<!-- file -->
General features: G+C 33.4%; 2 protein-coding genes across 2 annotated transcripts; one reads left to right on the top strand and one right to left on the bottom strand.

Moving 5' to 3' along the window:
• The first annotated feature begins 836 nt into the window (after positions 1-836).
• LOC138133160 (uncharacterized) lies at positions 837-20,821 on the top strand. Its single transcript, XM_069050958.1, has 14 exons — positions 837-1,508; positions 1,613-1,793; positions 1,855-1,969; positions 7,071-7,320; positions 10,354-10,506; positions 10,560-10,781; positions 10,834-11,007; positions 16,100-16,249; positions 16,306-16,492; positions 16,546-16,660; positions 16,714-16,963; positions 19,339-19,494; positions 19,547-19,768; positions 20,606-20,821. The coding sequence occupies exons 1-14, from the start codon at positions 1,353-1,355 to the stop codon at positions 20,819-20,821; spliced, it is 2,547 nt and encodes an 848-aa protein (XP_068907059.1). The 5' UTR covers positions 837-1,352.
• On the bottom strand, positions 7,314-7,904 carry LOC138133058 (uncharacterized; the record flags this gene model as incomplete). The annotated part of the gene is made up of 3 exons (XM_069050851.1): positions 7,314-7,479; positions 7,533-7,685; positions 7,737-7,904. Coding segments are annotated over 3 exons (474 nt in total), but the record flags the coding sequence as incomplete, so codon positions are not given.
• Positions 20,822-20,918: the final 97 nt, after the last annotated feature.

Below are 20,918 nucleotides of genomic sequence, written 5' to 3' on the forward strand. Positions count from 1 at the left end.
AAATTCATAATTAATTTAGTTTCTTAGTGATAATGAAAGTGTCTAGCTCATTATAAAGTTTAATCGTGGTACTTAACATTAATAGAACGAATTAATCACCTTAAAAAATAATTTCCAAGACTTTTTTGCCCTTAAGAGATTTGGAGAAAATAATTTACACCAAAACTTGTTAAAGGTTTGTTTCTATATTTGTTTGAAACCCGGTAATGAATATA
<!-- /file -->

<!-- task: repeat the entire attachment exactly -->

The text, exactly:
General features: G+C 33.4%; 2 protein-coding genes across 2 annotated transcripts; one reads left to right on the top strand and one right to left on the bottom strand.

Moving 5' to 3' along the window:
• The first annotated feature begins 836 nt into the window (after positions 1-836).
• LOC138133160 (uncharacterized) lies at positions 837-20,821 on the top strand. Its single transcript, XM_069050958.1, has 14 exons — positions 837-1,508; positions 1,613-1,793; positions 1,855-1,969; positions 7,071-7,320; positions 10,354-10,506; positions 10,560-10,781; positions 10,834-11,007; positions 16,100-16,249; positions 16,306-16,492; positions 16,546-16,660; positions 16,714-16,963; positions 19,339-19,494; positions 19,547-19,768; positions 20,606-20,821. The coding sequence occupies exons 1-14, from the start codon at positions 1,353-1,355 to the stop codon at positions 20,819-20,821; spliced, it is 2,547 nt and encodes an 848-aa protein (XP_068907059.1). The 5' UTR covers positions 837-1,352.
• On the bottom strand, positions 7,314-7,904 carry LOC138133058 (uncharacterized; the record flags this gene model as incomplete). The annotated part of the gene is made up of 3 exons (XM_069050851.1): positions 7,314-7,479; positions 7,533-7,685; positions 7,737-7,904. Coding segments are annotated over 3 exons (474 nt in total), but the record flags the coding sequence as incomplete, so codon positions are not given.
• Positions 20,822-20,918: the final 97 nt, after the last annotated feature.

Below are 20,918 nucleotides of genomic sequence, written 5' to 3' on the forward strand. Positions count from 1 at the left end.
AAATTCATAATTAATTTAGTTTCTTAGTGATAATGAAAGTGTCTAGCTCATTATAAAGTTTAATCGTGGTACTTAACATTAATAGAACGAATTAATCACCTTAAAAAATAATTTCCAAGACTTTTTTGCCCTTAAGAGATTTGGAGAAAATAATTTACACCAAAACTTGTTAAAGGTTTGTTTCTATATTTGTTTGAAACCCGGTAATGAATATA